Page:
Many Royal Oak members will recall meeting journalist and historian, Tessa Boase, who traveled through the US revealing the stories she uncovered in her research about the upstairs, downstairs culture in Britain’s finest country estates. Tessa has agreed to share her stories here on Royal Oak’s online AngloFiles Magazine. If you’d like to learn more about Tessa’s research, you can purchase her book ‘The Housekeeper’s Tale’ here from her website.
The wheels at Downton Abbey have cranked forward a year. It is now 1925. And mutinous kitchen maid Daisy Mason – now assistant cook – is causing trouble, railing against ‘the system’, speaking her mind in places she shouldn’t.
Daisy’s plausible anger and frustration echoes that of another rebellious spirit, forced into domestic service in the Twenties.
Jean Rennie left Greenock High School at 17 with a scholarship to Glasgow University. But this was 1924 – the post war depression – and Ms Rennie, like thousands of others, was unemployed. So, as her mother before her, she ‘submitted to the badge of servitude’ – a cap and apron – with heavy heart, for £18 a year. She was an intelligent, ‘frightened and shy’ girl. Her mother was devastated. ‘I can see now the hurt in her eyes, that her eldest, gawky, clever, talented daughter, was going ‘into service’, as she herself had done at the age of 12 – without education.’
Jean worked her way up from scullery maid, to kitchen maid to cook-housekeeper. In 1955 she wrote a memoir, Every Other Sunday, in which she finally gave voice to her subversive thoughts and black humour. Jean was just the sort of servant the aristocracy feared: too observant, and too clever by half.
The rigid upstairs-downstairs hierarchies seemed absurd to her from the start. She describes the parlour maids as ‘scuttling round’ with brushes and dusters until the dinner gong went and they had to run. ‘Apparently we mustn’t be seen. It was to be assumed, I suppose, that the fairies had been at the room.’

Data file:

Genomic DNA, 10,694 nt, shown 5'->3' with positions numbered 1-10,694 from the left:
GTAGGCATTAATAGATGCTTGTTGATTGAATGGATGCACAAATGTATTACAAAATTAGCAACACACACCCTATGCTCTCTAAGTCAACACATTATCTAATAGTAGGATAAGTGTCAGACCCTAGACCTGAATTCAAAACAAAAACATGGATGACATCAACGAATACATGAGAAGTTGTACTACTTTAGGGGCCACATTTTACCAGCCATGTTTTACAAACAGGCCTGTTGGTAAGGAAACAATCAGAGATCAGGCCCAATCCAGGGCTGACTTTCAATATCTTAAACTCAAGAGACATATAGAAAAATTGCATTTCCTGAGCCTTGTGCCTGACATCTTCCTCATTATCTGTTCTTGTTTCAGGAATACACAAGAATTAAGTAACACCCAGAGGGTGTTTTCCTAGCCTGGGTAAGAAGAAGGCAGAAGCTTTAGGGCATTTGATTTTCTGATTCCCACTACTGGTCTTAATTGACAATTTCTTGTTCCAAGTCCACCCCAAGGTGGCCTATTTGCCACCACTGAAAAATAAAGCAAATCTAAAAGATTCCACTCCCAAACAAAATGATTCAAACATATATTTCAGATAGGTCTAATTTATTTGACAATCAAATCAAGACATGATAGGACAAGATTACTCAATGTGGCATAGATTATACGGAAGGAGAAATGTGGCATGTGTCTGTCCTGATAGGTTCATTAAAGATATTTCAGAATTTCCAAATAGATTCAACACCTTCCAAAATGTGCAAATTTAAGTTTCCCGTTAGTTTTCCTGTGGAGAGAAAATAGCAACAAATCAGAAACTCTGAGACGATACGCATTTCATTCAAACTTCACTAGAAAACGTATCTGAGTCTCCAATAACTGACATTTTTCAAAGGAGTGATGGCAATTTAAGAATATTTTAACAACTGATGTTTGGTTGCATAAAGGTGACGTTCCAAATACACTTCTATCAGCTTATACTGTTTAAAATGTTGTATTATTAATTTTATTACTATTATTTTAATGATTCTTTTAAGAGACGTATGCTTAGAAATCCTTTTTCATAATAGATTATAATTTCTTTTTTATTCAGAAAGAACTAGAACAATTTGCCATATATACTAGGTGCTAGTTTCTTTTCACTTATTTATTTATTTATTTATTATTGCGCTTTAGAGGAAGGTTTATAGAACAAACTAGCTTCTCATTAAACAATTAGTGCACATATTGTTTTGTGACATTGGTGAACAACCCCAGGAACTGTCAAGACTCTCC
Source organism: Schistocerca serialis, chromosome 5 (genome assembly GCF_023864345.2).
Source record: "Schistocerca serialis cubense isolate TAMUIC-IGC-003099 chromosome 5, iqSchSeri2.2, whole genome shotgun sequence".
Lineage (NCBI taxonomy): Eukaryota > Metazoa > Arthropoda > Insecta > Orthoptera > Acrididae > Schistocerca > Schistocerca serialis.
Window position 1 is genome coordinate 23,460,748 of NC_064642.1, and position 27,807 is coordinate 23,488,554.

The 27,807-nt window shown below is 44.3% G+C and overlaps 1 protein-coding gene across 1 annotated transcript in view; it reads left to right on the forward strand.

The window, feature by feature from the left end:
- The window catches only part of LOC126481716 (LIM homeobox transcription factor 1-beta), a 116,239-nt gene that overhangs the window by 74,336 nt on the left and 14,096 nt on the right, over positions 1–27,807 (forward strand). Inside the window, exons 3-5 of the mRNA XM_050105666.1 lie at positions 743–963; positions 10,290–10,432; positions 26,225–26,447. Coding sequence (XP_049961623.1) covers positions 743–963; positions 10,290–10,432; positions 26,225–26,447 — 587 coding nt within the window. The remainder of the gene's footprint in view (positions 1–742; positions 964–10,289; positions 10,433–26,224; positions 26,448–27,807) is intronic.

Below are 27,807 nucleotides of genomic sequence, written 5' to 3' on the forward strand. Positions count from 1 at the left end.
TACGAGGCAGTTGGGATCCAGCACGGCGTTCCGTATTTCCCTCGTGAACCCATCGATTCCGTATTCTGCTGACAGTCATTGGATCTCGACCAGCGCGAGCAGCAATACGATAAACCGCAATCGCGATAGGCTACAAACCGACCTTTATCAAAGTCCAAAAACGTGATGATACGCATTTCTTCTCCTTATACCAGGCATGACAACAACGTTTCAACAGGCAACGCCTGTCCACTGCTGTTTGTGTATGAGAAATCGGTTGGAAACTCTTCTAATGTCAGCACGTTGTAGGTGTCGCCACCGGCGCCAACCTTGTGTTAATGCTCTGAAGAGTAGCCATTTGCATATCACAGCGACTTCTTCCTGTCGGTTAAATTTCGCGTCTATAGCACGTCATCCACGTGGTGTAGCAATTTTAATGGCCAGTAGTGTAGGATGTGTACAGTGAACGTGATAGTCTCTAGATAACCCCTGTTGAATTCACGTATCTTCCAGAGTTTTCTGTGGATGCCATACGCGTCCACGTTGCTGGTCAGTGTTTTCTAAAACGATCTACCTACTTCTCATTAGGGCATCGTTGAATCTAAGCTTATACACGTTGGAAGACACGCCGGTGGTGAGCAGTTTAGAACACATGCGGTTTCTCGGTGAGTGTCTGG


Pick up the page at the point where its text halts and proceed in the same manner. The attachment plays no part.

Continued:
We see, through Jean’s clear eyes, the upper class’s dirty laundry.
‘We toiled up the three flights of stairs again to the same bedrooms which we had tidied so nicely just over an hour before. It didn’t seem possible that one woman could make such a mess when all she had to do was step out of the clothes she was wearing, and scarcely needing to move, step into the other ones put ready for her. Drawers were open, powder was spilled lavishly all over the place, stockings, shoes, underwear, all flung anywhere. Margaret said nothing. I said plenty. But what was the use – we were “supposed” to do all this – we were paid for it; after all, “They” were “Gentry”…
At ten o’clock we took bottles up and put them in the beds. Curtains drawn, windows shut, hot-water bottles.
God Almighty! The joys of being rich!’
This memoir caused a small rumpus among the upper classes when published. Jean had flung those insistently instilled values – the idea that working for the aristocracy was a ‘nobility’ and ‘privilege’ – back in their faces. She exposes the pettiness, the whimsicality, the casual cruelty. But most usefully (and poignantly) she lets us know that servants have feelings too.
Jean Rennie managed, eventually, to leave domestic service, proudly earning herself a degree in her middle age (she wrote up the experience in Cap-and-Apron to Cap-and-Gown). Has Julian Fellowes read Jean’s two books? Will Daisy Mason escape from the basement of Downton Abbey by the end of the series, going on to enjoy some sort of personal fulfilment? As this is television, the answer is almost certainly yes. But if this were real life, I’m afraid she would probably have to wait another 14 years until WWII to make her escape – as Jean did.
by Tessa Boase